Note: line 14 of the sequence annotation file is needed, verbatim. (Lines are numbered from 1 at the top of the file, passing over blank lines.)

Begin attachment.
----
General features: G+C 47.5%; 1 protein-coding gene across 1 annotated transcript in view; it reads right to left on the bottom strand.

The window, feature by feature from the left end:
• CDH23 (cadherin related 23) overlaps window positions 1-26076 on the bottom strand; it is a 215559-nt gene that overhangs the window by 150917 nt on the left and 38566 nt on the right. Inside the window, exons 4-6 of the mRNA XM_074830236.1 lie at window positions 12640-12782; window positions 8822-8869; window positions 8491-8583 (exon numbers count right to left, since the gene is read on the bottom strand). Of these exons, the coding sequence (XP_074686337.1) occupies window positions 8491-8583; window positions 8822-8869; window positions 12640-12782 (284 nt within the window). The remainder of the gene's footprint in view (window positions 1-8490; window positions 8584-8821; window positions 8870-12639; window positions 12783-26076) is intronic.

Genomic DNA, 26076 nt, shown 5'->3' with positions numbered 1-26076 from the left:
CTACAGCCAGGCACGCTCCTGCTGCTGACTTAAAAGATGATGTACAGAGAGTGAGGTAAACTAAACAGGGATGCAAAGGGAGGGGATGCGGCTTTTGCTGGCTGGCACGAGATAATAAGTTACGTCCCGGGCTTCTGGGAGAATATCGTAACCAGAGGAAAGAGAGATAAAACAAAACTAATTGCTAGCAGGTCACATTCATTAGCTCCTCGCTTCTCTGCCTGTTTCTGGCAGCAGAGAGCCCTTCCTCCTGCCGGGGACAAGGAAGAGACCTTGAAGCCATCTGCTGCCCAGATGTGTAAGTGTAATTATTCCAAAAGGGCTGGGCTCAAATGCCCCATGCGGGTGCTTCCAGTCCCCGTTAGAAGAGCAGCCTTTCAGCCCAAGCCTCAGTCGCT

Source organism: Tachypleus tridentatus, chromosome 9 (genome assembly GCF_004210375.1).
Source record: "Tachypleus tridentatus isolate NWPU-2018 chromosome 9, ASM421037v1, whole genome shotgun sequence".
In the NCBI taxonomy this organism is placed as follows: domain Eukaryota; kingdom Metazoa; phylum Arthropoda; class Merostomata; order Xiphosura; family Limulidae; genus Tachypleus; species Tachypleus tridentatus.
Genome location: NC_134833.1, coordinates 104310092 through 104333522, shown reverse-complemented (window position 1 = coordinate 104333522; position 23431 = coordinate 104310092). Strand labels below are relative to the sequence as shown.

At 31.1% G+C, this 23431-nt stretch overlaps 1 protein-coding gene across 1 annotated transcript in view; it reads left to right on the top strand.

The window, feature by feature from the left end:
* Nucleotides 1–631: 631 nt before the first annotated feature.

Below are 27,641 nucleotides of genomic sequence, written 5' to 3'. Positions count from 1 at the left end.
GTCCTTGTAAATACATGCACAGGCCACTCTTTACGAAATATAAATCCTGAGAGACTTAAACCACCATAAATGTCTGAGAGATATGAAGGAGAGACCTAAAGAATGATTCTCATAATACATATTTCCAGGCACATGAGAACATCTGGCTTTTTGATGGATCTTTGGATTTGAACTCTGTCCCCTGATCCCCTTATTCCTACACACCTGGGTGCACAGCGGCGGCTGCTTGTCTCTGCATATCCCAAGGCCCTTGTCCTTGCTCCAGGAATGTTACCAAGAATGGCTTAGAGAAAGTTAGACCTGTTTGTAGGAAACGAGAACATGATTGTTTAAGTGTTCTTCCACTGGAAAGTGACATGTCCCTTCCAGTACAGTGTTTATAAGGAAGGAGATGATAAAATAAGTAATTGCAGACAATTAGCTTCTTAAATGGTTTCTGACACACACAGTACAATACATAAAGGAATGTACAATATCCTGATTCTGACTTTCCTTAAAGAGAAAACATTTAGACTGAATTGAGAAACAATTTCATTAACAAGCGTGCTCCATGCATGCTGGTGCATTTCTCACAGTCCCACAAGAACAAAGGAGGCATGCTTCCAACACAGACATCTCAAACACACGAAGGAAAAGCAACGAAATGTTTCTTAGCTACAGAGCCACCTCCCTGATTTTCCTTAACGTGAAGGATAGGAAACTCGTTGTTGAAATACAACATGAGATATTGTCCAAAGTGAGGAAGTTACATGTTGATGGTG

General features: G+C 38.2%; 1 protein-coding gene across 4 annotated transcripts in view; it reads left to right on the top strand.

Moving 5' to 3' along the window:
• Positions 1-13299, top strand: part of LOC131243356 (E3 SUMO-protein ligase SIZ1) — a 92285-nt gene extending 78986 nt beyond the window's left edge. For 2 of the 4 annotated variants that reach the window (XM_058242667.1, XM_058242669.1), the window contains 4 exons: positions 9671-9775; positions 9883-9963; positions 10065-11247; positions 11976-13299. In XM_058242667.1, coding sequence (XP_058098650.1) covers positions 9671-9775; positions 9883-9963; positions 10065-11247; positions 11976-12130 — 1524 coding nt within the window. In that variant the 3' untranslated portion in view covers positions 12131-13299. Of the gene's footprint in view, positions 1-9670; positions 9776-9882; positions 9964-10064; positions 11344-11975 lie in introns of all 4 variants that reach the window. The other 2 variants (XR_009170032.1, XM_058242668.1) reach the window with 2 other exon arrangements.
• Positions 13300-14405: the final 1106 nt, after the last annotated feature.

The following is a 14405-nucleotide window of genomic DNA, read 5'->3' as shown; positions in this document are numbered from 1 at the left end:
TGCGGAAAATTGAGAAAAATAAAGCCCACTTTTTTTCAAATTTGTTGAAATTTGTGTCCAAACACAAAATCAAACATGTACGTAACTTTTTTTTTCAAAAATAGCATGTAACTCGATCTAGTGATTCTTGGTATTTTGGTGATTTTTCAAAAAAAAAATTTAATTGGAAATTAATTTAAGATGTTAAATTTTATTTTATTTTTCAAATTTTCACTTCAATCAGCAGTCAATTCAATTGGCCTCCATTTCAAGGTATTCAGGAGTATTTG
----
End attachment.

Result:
GTCCTTGTAAATACATGCACAGGCCACTCTTTACGAAATATAAATCCTGAGAGACTTAAACCACCATAAATGTCTGAGAGATATGAAGGAGAGACCTAAAGAATGATTCTCATAATACATATTTCCAGGCACATGAGAACATCTGGCTTTTTGATGGATCTTTGGATTTGAACTCTGTCCCCTGATCCCCTTATTCCTACACACCTGGGTGCACAGCGGCGGCTGCTTGTCTCTGCATATCCCAAGGCCCTTGTCCTTGCTCCAGGAATGTTACCAAGAATGGCTTAGAGAAAGTTAGACCTGTTTGTAGGAAACGAGAACATGATTGTTTAAGTGTTCTTCCACTGGAAAGTGACATGTCCCTTCCAGTACAGTGTTTATAAGGAAGGAGATGATAAAATAAGTAATTGCAGACAATTAGCTTCTTAAATGGTTTCTGACACACACAGTACAATACATAAAGGAATGTACAATATCCTGATTCTGACTTTCCTTAAAGAGAAAACATTTAGACTGAATTGAGAAACAATTTCATTAACAAGCGTGCTCCATGCATGCTGGTGCATTTCTCACAGTCCCACAAGAACAAAGGAGGCATGCTTCCAACACAGACATCTCAAACACACGAAGGAAAAGCAACGAAATGTTTCTTAGCTACAGAGCCACCTCCCTGATTTTCCTTAACGTGAAGGATAGGAAACTCGTTGTTGAAATACAACATGAGATATTGTCCAAAGTGAGGAAGTTACATGTTGATGGTG